Thursday, May 23, 2013

Breaking the Language Barrier

I had the opportunity this past weekend to help out my good friend and fellow race director, JJ Johnson,  at the Honolulu Triathlon. 

JJ runs a tight ship and I would expect nothing less from an ex-Army officer!  The concept of "a laid back Hawaiian" is not a term in JJ's vocabulary.  He also has something to deal with that not many of us on the mainland have to consider.  Almost two thirds of the participants who attend his race are hosted by the owner of the Honolulu Tri - Athlonia, a Japanese company, and do not speak English.  That means that everything has to be in two languages and all the briefings are in both languages.  JJ had an awesome Japanese interpreter, Shoko, to help with briefings, announcing and rewards but out "in the trenches" at the swim start, finish line or in transition it was a different story.
JJ Giving Pre-Race Briefing

For those of us working the race it meant we were frequently asked directions or questions in very rudimentary English or in Japanese, or with sign language.  It could be challenging, frustrating or  rewarding depending on how the questions were asked and answered.  We all resorted to a lot of hand signals and sign language for directions and communications.   Think about this - getting people in the correct swim waves using your fingers and sign language to display age for the age group starts, explaining where bike numbers were located in transition,  how to find medical or first aid, how to get back into transition, where is lost and found, and all of the other questions that race directors and volunteers get on a regular basis.  Thankfully, there were also Japanese speaking volunteers for the really hard questions.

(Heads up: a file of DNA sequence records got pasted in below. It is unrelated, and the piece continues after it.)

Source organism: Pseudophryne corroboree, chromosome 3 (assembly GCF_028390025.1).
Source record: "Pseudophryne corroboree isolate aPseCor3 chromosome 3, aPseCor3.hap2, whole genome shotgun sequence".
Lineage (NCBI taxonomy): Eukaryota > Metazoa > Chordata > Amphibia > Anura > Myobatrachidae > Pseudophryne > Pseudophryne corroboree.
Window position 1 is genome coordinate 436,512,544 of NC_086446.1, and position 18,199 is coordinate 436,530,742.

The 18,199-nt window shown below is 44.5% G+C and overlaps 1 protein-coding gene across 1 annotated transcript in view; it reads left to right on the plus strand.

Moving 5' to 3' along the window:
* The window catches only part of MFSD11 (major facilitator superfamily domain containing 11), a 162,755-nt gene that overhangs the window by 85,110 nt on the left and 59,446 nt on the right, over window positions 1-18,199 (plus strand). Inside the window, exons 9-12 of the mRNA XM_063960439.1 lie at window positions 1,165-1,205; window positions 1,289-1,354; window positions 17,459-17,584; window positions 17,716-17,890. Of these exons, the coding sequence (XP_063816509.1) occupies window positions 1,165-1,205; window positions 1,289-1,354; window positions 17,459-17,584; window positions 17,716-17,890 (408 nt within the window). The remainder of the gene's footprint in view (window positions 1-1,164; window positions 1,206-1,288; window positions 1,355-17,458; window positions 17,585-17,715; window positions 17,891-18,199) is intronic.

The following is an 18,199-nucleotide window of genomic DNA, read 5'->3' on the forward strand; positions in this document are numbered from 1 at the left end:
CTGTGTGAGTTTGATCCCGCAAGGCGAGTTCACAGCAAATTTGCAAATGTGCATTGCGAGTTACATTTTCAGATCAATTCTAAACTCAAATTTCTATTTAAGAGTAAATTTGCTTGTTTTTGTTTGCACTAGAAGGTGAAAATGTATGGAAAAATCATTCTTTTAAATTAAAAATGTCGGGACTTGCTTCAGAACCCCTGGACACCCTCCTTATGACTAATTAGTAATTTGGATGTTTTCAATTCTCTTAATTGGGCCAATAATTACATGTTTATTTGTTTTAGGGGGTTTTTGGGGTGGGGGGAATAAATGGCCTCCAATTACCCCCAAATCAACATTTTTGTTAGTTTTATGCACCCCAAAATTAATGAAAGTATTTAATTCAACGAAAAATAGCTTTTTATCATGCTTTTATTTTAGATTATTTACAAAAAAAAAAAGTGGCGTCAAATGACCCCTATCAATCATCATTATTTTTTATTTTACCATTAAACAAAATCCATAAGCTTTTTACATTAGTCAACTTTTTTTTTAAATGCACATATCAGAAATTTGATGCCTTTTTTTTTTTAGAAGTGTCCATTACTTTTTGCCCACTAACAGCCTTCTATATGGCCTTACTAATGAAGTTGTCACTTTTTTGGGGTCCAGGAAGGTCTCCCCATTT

Despite the language barriers, one thing really stuck out - a triathlete is the same regardless of the language.  We all come to a race with certain expectations, we have a common objective, and we have a short-hand way of talking that breaches any language barriers: where do I put my race number,  where is my wrist band,  how do I get body marked, where is the swim start, how do I get my timing chip, and will you please take my picture because this is my first race and I finished, and the best of all...what a cool finisher medal!

The Honolulu Triathlon Finish Line - waiting for the first finisher

A couple of years ago JJ and I formed a "sister race" relationship between our Santa Cruz Tri and the Honolulu Tri.  The first year we did discounts to each others' races.  This year we stepped it up and did a drawing for a free entry exchange that included air fare and two nights of hotel for one lucky triathlete. 

It was a great experience and I am so glad I got to experience it, that Ruthie Callahan got to do her first Honolulu Tri and that we will be hosing Kerri Scott from Honolulu at our Santa Cruz Tri in August.  

So stay tuned...because we are definitely going to do this again next year and JJ will be at Tri Santa Cruz to award next year's free race entry for the Honolulu Tri to one lucky Tri Santa Cruz participant.